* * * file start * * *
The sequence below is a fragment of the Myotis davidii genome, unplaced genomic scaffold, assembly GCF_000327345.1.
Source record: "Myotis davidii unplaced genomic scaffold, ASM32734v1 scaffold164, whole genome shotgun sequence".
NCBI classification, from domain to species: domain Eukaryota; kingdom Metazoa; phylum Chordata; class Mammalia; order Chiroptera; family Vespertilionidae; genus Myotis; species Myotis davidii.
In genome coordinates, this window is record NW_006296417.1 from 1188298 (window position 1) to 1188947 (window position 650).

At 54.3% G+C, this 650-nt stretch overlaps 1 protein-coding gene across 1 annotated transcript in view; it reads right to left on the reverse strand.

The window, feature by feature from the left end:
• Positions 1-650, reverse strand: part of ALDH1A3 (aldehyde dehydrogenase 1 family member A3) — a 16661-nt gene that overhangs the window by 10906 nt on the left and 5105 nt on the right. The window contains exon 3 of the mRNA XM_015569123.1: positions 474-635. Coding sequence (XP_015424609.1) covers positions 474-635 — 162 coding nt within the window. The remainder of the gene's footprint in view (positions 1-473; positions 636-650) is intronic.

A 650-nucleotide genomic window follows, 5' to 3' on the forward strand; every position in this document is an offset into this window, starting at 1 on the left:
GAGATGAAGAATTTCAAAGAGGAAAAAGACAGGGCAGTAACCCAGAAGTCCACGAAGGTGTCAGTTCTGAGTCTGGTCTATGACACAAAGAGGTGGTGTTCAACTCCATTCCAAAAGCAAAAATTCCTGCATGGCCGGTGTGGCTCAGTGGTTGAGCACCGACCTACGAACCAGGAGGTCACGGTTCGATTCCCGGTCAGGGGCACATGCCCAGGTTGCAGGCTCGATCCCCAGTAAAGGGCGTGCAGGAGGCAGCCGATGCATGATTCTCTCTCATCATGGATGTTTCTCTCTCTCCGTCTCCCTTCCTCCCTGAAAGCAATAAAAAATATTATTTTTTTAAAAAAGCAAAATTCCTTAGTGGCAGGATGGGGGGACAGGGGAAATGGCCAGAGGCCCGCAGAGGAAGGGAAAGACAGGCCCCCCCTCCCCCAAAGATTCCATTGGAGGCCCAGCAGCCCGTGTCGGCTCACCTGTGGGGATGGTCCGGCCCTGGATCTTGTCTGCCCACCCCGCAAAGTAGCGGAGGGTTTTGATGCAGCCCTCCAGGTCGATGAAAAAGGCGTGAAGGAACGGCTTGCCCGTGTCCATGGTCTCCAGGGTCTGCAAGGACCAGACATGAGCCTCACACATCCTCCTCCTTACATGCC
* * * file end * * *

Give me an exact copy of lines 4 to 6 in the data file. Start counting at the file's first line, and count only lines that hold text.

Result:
In genome coordinates, this window is record NW_006296417.1 from 1188298 (window position 1) to 1188947 (window position 650).

At 54.3% G+C, this 650-nt stretch overlaps 1 protein-coding gene across 1 annotated transcript in view; it reads right to left on the reverse strand.

The window, feature by feature from the left end: